The Mutual Wheel post to the forum got me thinking.
Today January 14, is the 87th anniversary of the 1926 Onaway fire at the American Wood Rim Company who made wooden bicycle rims, and car and boat steering wheels. Within ten days of the fire some manufacturers could not drive their cars off their assembly lines. Obviously Ford was not affected but many other companies were.
Four people died in the fire and the company relocated to a building in Alma, Michigan promising a job to any employee who would relocate. The town suffered a significant reduction in population with the loss of the factory.
Our '24 touring sports an Onaway accessory steering wheel and I have the Onaway Steers the World license plate bracket on my trailer wall.
All that remains of the original factory is the concrete walls. The building was supposed to be fireproof but this incident proved otherwise.
Thanks, Tom! I had no idea.
You're welcome Ed. I know Onaway is just up the street from you. I've been to Onaway every year since I was five. It's been an annual pilgrimage for my family. As a kid, I remember the owner of the Standard station taking his steering wheel off the wall and explaining about the company to me and my Dad. Later armed with a cheap camera and a can of bug spray, I went into the woods behind Brewbakers and found the remains of the place. When I went inside the ruins, I found a bent up piece of lineshaft and some rusty ductwork along with hundreds of brown glass pill bottles. The photos are somewhere in a box; someday I'll scan them and post them.
Over the years I have discovered many things about the area. The narrow gauge train was called the D&M and the locals referred to it as the Dummy Line. Coincidently, I can remember singing a song in elementary school about the same train. "Rise and shine or pay your fine when you're riding on the dummy, the dummy Dummy line." It also had references to St. Louis and Memphis so the song may have been about another train by the same name.
I've also seen alot of change. The lake is different due to zebra mussels. Someone has winched all the waterlogged hardwood trees off the bottom too.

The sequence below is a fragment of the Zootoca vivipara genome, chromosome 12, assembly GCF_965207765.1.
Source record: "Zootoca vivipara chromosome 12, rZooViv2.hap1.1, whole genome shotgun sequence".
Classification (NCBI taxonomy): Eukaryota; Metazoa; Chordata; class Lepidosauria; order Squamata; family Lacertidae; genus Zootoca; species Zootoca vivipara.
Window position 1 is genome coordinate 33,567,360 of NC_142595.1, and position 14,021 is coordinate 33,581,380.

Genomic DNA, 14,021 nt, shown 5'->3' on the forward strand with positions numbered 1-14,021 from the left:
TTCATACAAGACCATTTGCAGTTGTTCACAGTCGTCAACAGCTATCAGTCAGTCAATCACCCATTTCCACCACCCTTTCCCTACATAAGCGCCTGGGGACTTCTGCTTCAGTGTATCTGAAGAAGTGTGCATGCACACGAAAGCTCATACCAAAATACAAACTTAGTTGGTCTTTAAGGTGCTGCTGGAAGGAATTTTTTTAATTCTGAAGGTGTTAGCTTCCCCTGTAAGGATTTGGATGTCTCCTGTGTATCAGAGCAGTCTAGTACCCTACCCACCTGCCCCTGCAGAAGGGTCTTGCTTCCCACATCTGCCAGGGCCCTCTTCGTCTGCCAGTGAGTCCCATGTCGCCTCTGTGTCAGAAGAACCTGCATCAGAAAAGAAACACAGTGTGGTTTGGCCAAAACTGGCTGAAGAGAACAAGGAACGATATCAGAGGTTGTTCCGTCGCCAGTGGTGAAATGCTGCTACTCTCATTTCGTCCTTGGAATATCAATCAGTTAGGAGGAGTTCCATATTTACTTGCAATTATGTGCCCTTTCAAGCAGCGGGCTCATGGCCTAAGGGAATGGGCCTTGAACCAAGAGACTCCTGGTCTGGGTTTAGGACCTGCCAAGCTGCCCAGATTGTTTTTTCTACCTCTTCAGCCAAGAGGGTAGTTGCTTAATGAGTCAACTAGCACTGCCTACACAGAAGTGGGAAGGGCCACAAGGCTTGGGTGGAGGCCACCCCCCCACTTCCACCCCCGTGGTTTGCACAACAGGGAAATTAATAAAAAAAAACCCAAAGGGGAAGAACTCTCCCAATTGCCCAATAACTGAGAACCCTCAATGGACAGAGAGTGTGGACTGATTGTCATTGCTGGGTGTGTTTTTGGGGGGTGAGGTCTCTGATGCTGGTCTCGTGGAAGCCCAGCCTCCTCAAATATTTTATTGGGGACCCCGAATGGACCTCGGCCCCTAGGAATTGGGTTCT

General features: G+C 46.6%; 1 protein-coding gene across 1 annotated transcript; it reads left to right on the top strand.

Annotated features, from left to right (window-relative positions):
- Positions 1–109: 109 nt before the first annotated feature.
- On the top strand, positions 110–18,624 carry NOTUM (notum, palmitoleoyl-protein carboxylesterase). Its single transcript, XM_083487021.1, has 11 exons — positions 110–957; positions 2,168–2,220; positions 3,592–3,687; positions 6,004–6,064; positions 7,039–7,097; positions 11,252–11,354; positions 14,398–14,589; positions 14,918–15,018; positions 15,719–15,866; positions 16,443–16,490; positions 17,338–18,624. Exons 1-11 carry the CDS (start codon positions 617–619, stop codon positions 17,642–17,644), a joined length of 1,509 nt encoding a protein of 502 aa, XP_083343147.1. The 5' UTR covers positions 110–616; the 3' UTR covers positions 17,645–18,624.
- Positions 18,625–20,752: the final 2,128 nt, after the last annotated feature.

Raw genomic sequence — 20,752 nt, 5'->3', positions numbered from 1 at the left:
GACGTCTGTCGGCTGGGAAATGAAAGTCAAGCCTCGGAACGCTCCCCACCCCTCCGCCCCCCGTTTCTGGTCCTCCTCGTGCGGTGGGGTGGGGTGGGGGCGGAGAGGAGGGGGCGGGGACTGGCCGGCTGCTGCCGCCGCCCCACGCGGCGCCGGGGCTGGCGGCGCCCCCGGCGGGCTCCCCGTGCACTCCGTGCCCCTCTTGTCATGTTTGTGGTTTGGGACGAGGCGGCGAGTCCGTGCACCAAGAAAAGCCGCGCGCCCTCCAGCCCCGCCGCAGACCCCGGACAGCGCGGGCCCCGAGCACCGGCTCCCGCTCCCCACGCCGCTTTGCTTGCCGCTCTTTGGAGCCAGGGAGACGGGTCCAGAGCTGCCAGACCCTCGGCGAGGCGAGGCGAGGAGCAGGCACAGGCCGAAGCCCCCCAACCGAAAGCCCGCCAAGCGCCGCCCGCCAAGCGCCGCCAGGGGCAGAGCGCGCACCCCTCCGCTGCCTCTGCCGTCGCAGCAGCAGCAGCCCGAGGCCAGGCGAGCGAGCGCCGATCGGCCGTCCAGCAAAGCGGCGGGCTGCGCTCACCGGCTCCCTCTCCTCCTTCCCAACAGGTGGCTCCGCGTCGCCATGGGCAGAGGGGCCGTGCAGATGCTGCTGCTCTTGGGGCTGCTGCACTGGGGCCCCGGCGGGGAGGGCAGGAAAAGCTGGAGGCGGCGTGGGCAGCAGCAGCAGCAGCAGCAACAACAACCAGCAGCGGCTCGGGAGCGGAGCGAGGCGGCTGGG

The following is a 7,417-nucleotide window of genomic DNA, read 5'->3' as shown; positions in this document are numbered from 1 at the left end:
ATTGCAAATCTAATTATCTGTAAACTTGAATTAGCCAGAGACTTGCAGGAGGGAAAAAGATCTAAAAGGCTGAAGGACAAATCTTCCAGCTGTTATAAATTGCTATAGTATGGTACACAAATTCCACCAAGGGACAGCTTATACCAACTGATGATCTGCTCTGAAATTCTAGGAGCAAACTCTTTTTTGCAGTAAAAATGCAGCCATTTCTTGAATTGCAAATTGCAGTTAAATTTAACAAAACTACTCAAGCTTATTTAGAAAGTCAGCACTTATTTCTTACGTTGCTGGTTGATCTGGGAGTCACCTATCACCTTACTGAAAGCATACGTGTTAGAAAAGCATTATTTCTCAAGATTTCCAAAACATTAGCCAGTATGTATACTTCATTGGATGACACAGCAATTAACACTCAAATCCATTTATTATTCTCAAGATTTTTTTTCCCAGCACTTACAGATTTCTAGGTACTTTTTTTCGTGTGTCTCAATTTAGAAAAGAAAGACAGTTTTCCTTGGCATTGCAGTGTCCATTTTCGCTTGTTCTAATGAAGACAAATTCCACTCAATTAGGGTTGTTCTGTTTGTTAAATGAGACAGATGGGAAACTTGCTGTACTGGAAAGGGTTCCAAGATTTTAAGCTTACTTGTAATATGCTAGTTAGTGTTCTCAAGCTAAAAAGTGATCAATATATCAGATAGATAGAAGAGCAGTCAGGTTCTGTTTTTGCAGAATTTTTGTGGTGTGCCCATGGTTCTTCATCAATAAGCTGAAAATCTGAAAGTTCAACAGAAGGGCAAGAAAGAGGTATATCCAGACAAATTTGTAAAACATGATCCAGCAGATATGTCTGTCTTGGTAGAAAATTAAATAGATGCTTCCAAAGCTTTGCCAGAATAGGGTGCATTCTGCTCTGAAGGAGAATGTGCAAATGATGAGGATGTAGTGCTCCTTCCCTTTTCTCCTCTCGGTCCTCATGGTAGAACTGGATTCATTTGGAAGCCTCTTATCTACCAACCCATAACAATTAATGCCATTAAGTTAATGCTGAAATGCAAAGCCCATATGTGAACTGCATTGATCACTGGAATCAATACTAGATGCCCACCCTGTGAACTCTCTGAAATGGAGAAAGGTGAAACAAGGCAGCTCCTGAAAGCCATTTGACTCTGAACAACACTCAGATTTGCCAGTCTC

I may finally get to see your car now that you've relocated it to Bay City.
Mr. Miller, I happen to come across this group while on a search to buy a wooden steering wheel that was made in Onaway. The owner of the Standard Station you mention, was my grandfather, Gray Harman. He also happened to work in the steering wheel factory as a young man-so I am sure he had some intresting facts & stories to share! What a small world! If anyone happens to come across one of them for sale, please send them my way! My husband restores antique gas pumps,(my grandpa's gas station got my husband intrested in the idea) and we would love to add a steering wheel to our collection.If you guys every come through Onaway, be sure to stop into the Village Corner store in town & check out the 1947 Bennett Mobil gas pump he restored. Thanks! Shena Harman Cooksey
It truly is a small world. I found our Onaway steering wheel some thirty years ago in Rockford Illinois where Bob Sr. of Bob's Antique Auto had it displayed. He said he bought it from a small museum going out of business. Later I found an Onaway Steers the World license plate attachment that the antique dealer on M-33 had re-cast. My wife has the wheel on her touring car and it's a crowd pleaser when I unhinge it and hand it to my wife or other passenger. I took the steering wheel to a locksmith, he looked at the Yale lock and came back to the counter two minutes later with the correct key. Over the years, I've managed to find a copy of the Onaway rim catalog and found they made all sorts of round wood rims including boat wheels and bicycle rims.
We usually make it to Onaway at least once a year. My late father built a place near Glennie and lunch at the Bluffs on Black Lake makes for a nice day trip from there.
How do you know if it is an Onaway wheel? Markings? Name printed?
Mine has a metal tag riveted to the aluminum spider. According to the catalog the wheels could have metal or wood spiders.